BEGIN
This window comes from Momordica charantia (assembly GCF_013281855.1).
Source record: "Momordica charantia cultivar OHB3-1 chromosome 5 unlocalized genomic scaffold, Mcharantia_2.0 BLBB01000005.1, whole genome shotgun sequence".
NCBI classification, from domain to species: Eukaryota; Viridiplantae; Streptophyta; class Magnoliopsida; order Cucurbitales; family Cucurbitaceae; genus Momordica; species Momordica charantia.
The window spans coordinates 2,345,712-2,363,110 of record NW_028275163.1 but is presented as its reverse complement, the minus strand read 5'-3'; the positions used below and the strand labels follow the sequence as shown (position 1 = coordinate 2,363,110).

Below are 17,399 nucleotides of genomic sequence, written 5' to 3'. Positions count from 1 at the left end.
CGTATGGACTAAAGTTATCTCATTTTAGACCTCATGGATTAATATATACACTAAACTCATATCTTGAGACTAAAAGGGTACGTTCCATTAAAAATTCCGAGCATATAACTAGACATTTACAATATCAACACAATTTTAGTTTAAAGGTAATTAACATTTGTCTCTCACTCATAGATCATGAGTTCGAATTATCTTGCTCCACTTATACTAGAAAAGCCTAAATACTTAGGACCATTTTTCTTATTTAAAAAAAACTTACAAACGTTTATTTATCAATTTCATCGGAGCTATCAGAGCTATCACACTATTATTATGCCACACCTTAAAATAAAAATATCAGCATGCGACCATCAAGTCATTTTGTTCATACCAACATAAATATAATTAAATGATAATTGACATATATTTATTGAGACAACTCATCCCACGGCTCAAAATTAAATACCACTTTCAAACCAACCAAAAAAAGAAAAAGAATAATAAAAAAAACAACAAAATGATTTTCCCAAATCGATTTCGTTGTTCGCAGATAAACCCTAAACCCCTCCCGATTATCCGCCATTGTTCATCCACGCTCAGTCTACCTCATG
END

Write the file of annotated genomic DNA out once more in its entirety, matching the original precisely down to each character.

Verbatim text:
This window comes from Momordica charantia (assembly GCF_013281855.1).
Source record: "Momordica charantia cultivar OHB3-1 chromosome 5 unlocalized genomic scaffold, Mcharantia_2.0 BLBB01000005.1, whole genome shotgun sequence".
NCBI classification, from domain to species: Eukaryota; Viridiplantae; Streptophyta; class Magnoliopsida; order Cucurbitales; family Cucurbitaceae; genus Momordica; species Momordica charantia.
The window spans coordinates 2,345,712-2,363,110 of record NW_028275163.1 but is presented as its reverse complement, the minus strand read 5'-3'; the positions used below and the strand labels follow the sequence as shown (position 1 = coordinate 2,363,110).

Below are 17,399 nucleotides of genomic sequence, written 5' to 3'. Positions count from 1 at the left end.
CGTATGGACTAAAGTTATCTCATTTTAGACCTCATGGATTAATATATACACTAAACTCATATCTTGAGACTAAAAGGGTACGTTCCATTAAAAATTCCGAGCATATAACTAGACATTTACAATATCAACACAATTTTAGTTTAAAGGTAATTAACATTTGTCTCTCACTCATAGATCATGAGTTCGAATTATCTTGCTCCACTTATACTAGAAAAGCCTAAATACTTAGGACCATTTTTCTTATTTAAAAAAAACTTACAAACGTTTATTTATCAATTTCATCGGAGCTATCAGAGCTATCACACTATTATTATGCCACACCTTAAAATAAAAATATCAGCATGCGACCATCAAGTCATTTTGTTCATACCAACATAAATATAATTAAATGATAATTGACATATATTTATTGAGACAACTCATCCCACGGCTCAAAATTAAATACCACTTTCAAACCAACCAAAAAAAGAAAAAGAATAATAAAAAAAACAACAAAATGATTTTCCCAAATCGATTTCGTTGTTCGCAGATAAACCCTAAACCCCTCCCGATTATCCGCCATTGTTCATCCACGCTCAGTCTACCTCATG